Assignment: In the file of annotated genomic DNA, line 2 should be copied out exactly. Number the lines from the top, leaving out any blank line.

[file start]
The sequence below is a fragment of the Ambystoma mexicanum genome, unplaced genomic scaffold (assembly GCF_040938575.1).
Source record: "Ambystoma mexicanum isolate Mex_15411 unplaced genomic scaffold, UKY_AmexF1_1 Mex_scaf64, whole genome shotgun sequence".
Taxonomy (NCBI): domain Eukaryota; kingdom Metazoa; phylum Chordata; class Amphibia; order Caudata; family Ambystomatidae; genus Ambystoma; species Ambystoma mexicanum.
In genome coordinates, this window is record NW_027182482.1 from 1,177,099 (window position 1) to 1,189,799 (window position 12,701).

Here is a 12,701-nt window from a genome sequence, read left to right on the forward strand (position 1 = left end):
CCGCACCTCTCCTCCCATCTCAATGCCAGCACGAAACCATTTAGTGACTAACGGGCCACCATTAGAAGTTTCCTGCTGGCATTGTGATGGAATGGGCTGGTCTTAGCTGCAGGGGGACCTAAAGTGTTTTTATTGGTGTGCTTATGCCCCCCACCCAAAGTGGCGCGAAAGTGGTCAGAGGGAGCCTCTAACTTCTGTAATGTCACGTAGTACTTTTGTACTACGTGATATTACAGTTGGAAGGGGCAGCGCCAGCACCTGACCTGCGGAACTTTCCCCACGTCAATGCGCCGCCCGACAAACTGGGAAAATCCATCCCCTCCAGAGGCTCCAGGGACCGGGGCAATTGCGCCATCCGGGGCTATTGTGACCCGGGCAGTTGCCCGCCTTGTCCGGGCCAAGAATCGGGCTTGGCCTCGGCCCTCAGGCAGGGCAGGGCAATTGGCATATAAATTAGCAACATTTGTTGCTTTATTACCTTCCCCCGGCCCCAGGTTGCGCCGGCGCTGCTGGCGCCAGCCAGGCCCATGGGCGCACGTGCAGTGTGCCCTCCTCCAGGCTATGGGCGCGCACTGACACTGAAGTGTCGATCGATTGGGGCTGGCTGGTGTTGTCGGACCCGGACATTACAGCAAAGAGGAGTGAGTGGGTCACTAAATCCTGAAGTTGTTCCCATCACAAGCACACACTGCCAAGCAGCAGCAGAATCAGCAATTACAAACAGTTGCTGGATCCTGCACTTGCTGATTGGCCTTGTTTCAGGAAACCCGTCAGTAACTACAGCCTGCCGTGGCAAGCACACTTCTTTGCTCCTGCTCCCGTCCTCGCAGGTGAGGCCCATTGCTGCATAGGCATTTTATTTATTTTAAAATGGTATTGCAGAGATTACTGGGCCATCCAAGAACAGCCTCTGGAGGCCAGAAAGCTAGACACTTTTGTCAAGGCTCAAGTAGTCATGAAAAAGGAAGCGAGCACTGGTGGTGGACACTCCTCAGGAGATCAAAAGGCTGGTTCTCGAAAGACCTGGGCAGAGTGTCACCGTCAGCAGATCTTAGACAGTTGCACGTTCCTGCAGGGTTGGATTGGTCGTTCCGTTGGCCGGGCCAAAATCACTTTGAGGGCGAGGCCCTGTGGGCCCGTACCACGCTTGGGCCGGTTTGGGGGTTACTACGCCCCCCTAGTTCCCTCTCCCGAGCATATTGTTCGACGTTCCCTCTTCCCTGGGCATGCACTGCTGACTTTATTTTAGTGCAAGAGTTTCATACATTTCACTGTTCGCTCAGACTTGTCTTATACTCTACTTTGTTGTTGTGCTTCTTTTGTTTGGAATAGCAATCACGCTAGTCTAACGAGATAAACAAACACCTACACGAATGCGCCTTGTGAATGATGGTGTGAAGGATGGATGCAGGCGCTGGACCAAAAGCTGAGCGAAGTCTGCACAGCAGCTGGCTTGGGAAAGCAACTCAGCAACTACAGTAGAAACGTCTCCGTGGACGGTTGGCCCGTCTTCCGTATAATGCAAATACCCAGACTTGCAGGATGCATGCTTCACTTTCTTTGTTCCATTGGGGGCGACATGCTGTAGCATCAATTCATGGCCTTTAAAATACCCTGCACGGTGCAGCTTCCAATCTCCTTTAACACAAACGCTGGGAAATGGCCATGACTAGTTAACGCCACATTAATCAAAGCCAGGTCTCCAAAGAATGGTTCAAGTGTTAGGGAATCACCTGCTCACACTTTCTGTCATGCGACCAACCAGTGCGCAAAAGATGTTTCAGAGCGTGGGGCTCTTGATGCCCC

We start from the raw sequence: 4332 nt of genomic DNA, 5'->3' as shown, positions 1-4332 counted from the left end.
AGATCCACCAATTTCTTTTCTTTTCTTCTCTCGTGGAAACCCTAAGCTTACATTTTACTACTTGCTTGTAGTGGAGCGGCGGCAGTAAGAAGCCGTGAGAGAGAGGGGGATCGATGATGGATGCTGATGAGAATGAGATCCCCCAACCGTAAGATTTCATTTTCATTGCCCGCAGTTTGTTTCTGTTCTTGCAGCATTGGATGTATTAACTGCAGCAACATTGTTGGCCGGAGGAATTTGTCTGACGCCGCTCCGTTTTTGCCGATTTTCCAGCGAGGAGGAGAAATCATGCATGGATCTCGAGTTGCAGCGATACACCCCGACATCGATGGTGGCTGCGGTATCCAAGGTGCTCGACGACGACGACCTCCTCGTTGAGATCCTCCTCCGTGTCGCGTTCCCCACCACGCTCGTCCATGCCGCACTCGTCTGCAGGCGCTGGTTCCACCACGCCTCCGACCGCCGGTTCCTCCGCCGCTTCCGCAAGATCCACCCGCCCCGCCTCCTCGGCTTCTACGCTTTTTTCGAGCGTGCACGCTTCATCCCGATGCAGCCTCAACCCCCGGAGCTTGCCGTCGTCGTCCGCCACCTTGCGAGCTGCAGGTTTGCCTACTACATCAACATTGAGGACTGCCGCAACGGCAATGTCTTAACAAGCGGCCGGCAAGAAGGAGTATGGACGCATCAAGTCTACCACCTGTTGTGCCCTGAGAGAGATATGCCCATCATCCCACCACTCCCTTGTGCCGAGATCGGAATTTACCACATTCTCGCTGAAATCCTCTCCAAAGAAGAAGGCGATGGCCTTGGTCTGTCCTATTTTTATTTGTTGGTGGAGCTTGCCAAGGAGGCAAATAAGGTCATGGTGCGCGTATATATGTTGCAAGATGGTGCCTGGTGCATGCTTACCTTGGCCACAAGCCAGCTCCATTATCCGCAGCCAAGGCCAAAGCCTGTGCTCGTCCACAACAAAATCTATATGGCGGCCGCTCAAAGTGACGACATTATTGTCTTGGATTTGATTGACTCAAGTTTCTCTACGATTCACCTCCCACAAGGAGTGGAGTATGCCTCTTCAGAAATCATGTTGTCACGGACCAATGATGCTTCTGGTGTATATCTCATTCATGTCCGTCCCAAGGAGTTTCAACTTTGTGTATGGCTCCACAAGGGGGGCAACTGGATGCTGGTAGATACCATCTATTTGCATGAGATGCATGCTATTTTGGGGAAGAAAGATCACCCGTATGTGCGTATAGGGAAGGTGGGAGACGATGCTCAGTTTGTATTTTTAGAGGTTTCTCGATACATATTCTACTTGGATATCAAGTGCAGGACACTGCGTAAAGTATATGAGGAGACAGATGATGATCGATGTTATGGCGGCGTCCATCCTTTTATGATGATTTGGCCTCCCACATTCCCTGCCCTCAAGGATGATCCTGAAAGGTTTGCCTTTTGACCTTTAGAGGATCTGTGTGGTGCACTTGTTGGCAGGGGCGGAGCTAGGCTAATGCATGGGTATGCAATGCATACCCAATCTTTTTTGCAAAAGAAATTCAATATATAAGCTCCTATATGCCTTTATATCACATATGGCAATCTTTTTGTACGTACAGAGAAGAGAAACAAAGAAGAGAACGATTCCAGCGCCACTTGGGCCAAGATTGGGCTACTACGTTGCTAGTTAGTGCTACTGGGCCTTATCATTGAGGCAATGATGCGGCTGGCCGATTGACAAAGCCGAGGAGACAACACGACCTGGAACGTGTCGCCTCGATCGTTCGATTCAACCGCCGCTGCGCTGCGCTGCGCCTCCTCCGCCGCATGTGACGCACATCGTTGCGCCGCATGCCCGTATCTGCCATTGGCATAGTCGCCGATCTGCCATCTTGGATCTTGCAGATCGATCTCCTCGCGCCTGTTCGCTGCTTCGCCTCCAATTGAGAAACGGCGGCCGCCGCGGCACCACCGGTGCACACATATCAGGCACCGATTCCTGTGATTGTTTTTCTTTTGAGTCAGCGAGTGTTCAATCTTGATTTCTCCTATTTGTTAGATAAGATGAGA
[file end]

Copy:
Source record: "Ambystoma mexicanum isolate Mex_15411 unplaced genomic scaffold, UKY_AmexF1_1 Mex_scaf64, whole genome shotgun sequence".